This was my second time seeing Savion Glover at this venue. This show was far more scaled down than his previous performance.

Most of the show was just Savion. Really, just Savion. There was no music, no additional personell, just Savion. He was very good, but just tap can be a little trying. It’s like listening to very avant garde jazz when you’ve only heard Kenny G.

Nonetheless, it was excellent. He did have another dancer that he would occassionally trade solos with, but even then, there was no background music. It’s gotta be tough for someone else to dance with Savion since his tapping is so loud and bombastic. He’s almost like a force of nature as he is soloing away. Covering so much ground in terms of rhythm, technique, and style, another soloist must wonder, “where the hell do I go from there?”

The high point of the show featured the music of John Coltrane. First, he had someone come out and play a medly of Coltrane tunes on soprano sax. The other part was a duet to Apology off of A Love Supreme.

The duet was very interesting. Savion soloed along with the piano solo by McCoy Tyner. He did it rhythm for rhythm. The Marhsall Davis Jr’s solo went along with Coltrane’s solo, but instead of doubling his line, he tapped out an occampiament and counterpoint. They were both excellent.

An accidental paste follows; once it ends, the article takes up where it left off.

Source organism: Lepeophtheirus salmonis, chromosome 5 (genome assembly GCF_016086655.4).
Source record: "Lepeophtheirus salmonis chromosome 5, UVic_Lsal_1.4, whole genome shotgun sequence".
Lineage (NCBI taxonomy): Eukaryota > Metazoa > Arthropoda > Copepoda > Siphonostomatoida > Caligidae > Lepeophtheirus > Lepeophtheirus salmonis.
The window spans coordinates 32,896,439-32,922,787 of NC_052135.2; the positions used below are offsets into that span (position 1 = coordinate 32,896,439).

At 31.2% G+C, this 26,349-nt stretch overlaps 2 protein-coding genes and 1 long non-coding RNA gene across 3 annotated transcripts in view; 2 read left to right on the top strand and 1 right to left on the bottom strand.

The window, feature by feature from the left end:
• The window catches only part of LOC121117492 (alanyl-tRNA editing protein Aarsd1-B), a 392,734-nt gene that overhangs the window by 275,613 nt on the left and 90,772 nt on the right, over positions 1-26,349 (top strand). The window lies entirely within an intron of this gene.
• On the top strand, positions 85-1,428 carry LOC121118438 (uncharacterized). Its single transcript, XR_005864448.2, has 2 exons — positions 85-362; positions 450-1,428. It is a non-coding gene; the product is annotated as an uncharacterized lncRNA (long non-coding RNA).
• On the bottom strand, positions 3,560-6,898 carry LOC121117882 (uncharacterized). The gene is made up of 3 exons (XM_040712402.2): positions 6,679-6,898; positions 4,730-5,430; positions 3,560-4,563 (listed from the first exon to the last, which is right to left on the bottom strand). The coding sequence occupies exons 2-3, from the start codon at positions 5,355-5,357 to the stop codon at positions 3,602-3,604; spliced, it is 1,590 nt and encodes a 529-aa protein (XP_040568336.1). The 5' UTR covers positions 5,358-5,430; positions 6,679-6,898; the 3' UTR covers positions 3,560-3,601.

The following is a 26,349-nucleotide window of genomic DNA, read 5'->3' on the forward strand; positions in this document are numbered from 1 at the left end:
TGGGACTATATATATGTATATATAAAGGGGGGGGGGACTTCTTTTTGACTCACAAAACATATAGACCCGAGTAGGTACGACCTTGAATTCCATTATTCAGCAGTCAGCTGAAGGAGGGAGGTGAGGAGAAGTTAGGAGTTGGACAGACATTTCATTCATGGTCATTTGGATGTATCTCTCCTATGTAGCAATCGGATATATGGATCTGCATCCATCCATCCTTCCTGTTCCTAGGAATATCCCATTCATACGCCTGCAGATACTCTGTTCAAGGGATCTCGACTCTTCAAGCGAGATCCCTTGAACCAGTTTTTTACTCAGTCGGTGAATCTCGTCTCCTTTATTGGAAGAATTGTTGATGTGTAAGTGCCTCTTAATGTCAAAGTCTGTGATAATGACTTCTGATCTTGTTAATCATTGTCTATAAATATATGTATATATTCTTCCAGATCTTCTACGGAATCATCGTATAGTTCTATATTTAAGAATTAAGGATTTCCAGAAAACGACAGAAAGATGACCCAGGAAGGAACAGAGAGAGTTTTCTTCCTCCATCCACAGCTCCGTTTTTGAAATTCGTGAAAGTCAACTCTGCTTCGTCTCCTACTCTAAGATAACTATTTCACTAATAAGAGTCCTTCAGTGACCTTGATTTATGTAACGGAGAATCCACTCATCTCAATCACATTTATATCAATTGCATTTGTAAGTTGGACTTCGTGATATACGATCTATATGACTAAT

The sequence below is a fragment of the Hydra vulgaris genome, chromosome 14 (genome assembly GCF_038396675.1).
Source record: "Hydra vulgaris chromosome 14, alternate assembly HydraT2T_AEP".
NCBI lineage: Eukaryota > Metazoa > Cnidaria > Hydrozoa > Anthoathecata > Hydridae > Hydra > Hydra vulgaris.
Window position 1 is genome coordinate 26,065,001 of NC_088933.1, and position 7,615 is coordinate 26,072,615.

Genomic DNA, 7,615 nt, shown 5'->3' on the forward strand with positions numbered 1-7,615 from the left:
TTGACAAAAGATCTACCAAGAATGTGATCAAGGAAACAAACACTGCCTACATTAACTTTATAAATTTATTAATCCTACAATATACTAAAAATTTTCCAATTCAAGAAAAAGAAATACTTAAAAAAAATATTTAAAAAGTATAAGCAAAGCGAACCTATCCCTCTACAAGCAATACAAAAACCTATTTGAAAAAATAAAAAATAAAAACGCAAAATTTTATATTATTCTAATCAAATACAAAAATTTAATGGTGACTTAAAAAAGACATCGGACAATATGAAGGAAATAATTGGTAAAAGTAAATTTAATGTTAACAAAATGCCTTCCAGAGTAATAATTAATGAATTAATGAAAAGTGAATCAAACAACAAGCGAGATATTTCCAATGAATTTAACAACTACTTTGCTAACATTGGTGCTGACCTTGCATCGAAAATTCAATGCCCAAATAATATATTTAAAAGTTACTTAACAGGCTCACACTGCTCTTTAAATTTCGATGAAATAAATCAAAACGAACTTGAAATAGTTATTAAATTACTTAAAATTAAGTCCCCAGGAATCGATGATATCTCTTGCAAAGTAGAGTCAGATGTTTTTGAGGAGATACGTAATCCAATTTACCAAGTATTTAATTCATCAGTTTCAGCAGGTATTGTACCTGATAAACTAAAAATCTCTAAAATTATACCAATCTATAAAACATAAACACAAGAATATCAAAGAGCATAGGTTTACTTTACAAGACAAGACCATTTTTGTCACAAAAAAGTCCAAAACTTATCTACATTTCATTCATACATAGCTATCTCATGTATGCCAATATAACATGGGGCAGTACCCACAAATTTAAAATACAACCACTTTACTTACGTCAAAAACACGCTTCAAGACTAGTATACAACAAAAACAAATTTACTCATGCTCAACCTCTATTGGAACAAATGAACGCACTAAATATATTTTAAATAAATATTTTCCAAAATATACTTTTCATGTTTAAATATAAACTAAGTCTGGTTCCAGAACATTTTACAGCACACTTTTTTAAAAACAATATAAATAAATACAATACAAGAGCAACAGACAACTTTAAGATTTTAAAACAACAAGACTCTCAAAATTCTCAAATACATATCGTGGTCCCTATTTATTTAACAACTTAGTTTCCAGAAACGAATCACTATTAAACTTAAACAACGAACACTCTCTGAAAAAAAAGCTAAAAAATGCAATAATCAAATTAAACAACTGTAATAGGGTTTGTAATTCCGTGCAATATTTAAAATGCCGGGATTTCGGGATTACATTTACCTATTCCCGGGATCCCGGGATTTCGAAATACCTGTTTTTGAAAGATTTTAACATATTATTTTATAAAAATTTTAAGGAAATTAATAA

The one odd part of the show was the immoble Asian dude sitting on the stage. Apparently, he was suppossed to be meditating or praying. Whatever it was, he would assume a pose at the beginning of a song and then keep it until the next song. Maybe this had something to do with the electronic candles at the back of the stage, or the hanging photographs of prior jazz greats (like Hines, and Davis Jr.) EIther way, I don’t feel the dude added anything to the performance. IF anything, he was a distraction.

It was surprising that the show was not sold out. Then again, the entire city had descended upon Greenwich Village for the Gay Pride Parade.